Google Apps no longer free for businesses

Businesses looking to use the free, basic edition of Google Apps can no longer count on a free ride: they’ll now need to sign up for the premium version, Google Apps for Business, at $50 per user, per year.

The good news is that existing users are not impacted by the change. And if your business is already running Google Apps for Business, there’s no difference for you; pricing is unchanged. And individuals will still be able to use Google Apps services such as Gmail and Google Drive with a free personal Google account.

In a blog posting last week. Clay Bavor, director of product management for Google Apps, said Google Apps has grown to the point where the user experience cannot be maintained within a free service that addresses the needs of both individuals and businesses.

“When we launched the premium business version we kept our free, basic version as well. Both businesses and individuals signed up for this version, but time has shown that in practice, the experience isn’t quite right for either group,” said Bavor. “Businesses quickly outgrow the basic version and want things like 24/7 customer support and larger inboxes. Similarly, consumers often have to wait to get new features while we make them business-ready.”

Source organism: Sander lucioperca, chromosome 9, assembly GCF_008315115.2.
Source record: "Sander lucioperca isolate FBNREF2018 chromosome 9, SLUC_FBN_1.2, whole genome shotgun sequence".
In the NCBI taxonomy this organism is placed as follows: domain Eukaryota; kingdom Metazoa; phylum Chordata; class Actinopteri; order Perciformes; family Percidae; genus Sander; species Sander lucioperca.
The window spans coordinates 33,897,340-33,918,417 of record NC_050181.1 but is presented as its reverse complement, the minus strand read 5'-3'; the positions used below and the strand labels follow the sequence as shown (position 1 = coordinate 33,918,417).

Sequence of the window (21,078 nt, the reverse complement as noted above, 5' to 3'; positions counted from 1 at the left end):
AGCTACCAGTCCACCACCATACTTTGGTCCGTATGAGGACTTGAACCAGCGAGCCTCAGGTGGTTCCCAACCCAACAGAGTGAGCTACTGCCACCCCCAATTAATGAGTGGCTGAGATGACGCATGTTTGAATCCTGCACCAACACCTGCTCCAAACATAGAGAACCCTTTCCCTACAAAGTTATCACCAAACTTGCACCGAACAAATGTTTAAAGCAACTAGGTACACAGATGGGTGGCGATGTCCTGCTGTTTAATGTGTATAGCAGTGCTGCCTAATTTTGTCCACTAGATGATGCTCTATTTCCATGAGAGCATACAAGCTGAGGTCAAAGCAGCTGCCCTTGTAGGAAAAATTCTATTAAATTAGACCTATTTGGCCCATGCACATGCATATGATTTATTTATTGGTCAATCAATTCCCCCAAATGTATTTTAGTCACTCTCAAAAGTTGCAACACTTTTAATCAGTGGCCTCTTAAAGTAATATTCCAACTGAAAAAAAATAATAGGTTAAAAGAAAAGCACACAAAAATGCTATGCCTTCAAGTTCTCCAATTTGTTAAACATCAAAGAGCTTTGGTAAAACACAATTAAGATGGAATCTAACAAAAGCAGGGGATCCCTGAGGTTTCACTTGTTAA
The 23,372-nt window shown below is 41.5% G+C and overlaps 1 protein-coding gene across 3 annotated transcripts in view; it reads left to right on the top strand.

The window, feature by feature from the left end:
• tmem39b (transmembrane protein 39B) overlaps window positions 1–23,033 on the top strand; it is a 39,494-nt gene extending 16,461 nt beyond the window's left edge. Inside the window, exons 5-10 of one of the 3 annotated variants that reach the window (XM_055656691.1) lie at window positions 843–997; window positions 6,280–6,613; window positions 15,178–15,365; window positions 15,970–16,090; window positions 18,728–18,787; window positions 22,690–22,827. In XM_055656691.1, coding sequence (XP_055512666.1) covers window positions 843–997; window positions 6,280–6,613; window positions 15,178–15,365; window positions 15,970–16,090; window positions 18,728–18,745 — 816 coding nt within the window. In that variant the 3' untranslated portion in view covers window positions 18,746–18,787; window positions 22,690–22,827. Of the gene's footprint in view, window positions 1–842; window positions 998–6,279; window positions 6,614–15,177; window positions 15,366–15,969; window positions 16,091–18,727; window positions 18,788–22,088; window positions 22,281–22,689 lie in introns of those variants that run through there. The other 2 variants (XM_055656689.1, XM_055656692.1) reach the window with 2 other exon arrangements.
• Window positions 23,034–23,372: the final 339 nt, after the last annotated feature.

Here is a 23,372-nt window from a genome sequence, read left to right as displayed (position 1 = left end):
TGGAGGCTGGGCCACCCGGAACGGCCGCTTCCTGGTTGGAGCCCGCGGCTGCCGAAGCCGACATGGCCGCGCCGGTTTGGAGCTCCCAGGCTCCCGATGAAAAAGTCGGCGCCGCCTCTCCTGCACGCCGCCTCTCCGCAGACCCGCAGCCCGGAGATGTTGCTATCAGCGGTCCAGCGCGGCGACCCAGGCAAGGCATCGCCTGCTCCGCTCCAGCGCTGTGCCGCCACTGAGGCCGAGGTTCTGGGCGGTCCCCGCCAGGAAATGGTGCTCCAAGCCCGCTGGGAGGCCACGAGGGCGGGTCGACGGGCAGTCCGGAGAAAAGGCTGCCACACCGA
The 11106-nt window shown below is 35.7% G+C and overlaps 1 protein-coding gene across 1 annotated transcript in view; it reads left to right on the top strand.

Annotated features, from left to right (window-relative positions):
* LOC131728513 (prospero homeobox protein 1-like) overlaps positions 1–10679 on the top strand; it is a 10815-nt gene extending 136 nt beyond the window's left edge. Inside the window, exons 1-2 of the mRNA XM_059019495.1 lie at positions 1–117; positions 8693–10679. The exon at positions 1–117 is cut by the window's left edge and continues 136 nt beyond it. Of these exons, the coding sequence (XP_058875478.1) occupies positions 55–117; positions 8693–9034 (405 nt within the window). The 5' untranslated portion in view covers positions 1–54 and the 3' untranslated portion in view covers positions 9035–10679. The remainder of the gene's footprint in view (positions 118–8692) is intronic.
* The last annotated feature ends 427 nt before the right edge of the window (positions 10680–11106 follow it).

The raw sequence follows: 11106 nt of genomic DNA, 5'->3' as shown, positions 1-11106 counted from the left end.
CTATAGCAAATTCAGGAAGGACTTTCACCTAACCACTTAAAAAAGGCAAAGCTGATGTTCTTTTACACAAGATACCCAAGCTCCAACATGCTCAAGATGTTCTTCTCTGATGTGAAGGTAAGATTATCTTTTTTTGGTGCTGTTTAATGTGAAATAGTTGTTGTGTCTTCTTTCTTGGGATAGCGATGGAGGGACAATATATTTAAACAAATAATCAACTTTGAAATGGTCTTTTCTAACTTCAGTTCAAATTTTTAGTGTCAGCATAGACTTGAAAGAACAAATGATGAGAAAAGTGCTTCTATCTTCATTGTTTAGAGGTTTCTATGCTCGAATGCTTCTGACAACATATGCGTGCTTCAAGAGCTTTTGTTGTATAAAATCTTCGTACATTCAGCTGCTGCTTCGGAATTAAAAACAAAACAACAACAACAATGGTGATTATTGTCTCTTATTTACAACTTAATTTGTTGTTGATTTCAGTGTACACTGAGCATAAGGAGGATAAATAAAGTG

Google Apps will now have a price tag for new small business customers.

Small businesses will primarily be impacted, as Google Apps had previously been free in the basic edition for businesses with fewer than 10 users. As mentioned, if you’re already using Google Apps with fewer than 10 users you’re fine, but new customers will need to pay for the premium service.

There are other options out there, but there are no free rides any longer. According to an article in The Verge Microsoft is the nearest competitor and it’s more expensive, asking $72 per year for its office 365 Small Business service. You may get by with the basic services of Windows Live Domains, and Zoho and Salesforce also have options. Your choice will depend on what level of functionality you need – is a domain, e-mail and office apps enough, or do you require collaboration and sharing tools as well.

Source | Google

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Jeff Jedras
Jeff Jedras
Jeff Jedras is a technology journalist with IT World Canada and a member of the IT Business team. He began his career in technology journalism in the late 1990s, covering the Ottawa technology sector for Silicon Valley North and the Ottawa Business Journal. He later covered the technology scene in Vancouver before joining IT World Canada in Toronto in 2005, covering enterprise IT for ComputerWorld Canada and the channel for Computer Dealer News. His writing has also appeared in the Vancouver Sun & the Ottawa Citizen.

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